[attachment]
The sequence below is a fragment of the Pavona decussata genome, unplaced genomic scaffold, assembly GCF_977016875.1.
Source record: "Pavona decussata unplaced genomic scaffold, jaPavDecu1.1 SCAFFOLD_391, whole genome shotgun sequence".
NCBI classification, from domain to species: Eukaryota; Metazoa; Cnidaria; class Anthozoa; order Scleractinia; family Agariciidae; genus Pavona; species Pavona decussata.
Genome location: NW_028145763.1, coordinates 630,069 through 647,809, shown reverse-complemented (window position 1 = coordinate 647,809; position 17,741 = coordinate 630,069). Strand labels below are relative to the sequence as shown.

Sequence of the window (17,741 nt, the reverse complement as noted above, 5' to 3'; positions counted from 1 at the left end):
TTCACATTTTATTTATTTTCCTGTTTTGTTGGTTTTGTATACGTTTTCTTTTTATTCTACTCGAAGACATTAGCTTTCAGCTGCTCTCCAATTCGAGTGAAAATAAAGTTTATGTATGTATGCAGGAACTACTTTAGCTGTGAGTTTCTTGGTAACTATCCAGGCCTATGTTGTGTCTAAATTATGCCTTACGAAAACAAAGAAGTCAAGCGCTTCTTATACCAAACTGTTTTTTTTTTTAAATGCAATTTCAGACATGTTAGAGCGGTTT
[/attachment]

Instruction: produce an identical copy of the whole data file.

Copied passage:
The sequence below is a fragment of the Pavona decussata genome, unplaced genomic scaffold, assembly GCF_977016875.1.
Source record: "Pavona decussata unplaced genomic scaffold, jaPavDecu1.1 SCAFFOLD_391, whole genome shotgun sequence".
NCBI classification, from domain to species: Eukaryota; Metazoa; Cnidaria; class Anthozoa; order Scleractinia; family Agariciidae; genus Pavona; species Pavona decussata.
Genome location: NW_028145763.1, coordinates 630,069 through 647,809, shown reverse-complemented (window position 1 = coordinate 647,809; position 17,741 = coordinate 630,069). Strand labels below are relative to the sequence as shown.

Sequence of the window (17,741 nt, the reverse complement as noted above, 5' to 3'; positions counted from 1 at the left end):
TTCACATTTTATTTATTTTCCTGTTTTGTTGGTTTTGTATACGTTTTCTTTTTATTCTACTCGAAGACATTAGCTTTCAGCTGCTCTCCAATTCGAGTGAAAATAAAGTTTATGTATGTATGCAGGAACTACTTTAGCTGTGAGTTTCTTGGTAACTATCCAGGCCTATGTTGTGTCTAAATTATGCCTTACGAAAACAAAGAAGTCAAGCGCTTCTTATACCAAACTGTTTTTTTTTTTAAATGCAATTTCAGACATGTTAGAGCGGTTT